The decision will allow "a greater share of scarce financial resources to be channeled to the health sector in these times of pandemic," IMF Managing Director Kristalina Georgieva said in a statement.
It is expected that the immediate debt service relief will provide grants to the poorest and most vulnerable for an initial phase over the next six months, according to Georgieva.
The IMF's revamped Catastrophe Containment and Relief Trust can currently provide about US$500 million in grant-based debt service relief.
Buena noticia: el FMI aprueba una programa de alivio de la deuda para 25 países. Hará falta más, pronto. Si no, la crisis económica y sanitaria puede revertir décadas de progreso en las condiciones de vida en países pobres. Pero es un buen paso.https://t.co/47Q3ie6mLo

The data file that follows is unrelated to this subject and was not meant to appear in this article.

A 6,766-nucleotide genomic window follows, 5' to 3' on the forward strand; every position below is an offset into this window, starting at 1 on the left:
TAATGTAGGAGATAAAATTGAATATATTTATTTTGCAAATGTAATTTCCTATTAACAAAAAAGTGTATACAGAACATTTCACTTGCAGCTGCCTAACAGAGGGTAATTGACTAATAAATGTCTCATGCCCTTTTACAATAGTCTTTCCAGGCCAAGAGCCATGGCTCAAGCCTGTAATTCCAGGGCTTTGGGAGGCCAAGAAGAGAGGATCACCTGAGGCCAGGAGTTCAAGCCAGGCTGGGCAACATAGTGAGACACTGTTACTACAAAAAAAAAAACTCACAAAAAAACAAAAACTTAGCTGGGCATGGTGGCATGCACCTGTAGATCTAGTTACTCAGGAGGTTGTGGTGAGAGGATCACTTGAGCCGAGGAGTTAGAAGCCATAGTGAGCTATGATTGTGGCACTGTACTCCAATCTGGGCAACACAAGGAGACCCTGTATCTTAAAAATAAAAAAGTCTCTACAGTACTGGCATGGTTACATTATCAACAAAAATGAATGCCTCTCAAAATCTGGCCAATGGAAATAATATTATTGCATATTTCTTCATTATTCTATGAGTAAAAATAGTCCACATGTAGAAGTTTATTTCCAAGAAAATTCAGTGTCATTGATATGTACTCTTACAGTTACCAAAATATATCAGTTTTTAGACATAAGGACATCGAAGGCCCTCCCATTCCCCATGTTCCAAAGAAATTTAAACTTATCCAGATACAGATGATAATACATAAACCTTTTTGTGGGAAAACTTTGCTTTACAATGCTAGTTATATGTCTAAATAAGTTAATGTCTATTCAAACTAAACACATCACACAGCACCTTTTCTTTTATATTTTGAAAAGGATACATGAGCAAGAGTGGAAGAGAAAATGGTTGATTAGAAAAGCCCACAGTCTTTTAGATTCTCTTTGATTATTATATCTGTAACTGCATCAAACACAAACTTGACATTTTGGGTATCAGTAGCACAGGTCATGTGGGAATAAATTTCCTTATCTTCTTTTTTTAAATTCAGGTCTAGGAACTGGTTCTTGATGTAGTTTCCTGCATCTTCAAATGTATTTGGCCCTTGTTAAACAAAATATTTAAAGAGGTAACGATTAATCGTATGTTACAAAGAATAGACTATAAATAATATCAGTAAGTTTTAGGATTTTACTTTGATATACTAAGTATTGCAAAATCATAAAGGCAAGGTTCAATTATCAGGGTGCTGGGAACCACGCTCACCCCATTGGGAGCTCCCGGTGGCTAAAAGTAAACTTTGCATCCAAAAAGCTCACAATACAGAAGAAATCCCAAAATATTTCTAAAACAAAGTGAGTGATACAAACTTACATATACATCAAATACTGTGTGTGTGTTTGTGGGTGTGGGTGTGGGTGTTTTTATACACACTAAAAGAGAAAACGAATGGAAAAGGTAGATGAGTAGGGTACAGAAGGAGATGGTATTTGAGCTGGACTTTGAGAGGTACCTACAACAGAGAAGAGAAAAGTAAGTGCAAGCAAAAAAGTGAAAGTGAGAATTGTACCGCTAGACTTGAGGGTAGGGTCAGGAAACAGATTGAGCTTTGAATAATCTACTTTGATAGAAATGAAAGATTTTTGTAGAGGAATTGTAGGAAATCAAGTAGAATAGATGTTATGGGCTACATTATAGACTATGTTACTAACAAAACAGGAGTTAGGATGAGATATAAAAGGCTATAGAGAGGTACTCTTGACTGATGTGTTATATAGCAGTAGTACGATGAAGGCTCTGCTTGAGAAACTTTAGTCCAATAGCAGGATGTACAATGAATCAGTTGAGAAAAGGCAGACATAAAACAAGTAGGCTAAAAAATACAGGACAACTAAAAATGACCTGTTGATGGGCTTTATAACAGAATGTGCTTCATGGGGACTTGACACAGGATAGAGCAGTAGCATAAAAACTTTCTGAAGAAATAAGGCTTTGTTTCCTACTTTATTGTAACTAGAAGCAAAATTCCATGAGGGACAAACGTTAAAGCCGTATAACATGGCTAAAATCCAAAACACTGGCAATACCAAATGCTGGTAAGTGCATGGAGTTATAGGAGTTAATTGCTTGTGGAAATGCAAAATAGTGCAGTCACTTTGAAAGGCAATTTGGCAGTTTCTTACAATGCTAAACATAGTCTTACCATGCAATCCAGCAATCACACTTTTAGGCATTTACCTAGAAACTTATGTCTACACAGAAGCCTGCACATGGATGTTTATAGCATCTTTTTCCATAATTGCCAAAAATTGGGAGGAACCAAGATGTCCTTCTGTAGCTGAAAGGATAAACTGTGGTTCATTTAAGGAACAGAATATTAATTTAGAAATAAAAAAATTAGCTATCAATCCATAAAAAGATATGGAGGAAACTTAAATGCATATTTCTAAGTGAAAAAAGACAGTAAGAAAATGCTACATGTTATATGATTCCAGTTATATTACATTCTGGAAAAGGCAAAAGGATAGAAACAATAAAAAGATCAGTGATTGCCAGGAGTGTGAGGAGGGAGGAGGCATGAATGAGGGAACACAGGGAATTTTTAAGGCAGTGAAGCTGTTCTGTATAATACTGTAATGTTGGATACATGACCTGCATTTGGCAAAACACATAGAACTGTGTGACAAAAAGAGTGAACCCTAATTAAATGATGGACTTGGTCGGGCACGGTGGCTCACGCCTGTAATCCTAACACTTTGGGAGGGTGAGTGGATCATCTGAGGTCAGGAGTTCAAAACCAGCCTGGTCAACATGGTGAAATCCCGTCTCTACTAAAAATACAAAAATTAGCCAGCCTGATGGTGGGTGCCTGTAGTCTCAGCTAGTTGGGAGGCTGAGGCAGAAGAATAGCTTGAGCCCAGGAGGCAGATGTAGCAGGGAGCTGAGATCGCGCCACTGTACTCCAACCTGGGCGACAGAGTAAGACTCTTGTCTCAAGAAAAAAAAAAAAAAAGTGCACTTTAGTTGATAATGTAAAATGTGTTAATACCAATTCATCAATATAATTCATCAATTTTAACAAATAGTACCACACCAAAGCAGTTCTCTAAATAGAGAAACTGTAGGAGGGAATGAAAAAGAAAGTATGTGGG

"Good news: the IMF approves a debt relief program for 25 countries. More will be needed soon. If not, the economic and health crisis could reverse decades of progress in living conditions in poor countries. But it is a good step."
The beneficiary countries are Afghanistan, Benin, Burkina Faso, Chad, Comoros, Gambia, Guinea, Guinea-Bissau, Haiti, Liberia, Madagascar, Malawi, Mali, Mozambique, Nepal and Solomon Islands.
Also included are Central African Republic, Niger, Democratic Republic of the Congo, Rwanda, Sao Tome and Principe, Sierra Leone, Solomon Islands, Tajikistan, Togo and Yemen.
In March, the IMF and the World Bank urged creditors to suspend debt payments to the world's poorest countries.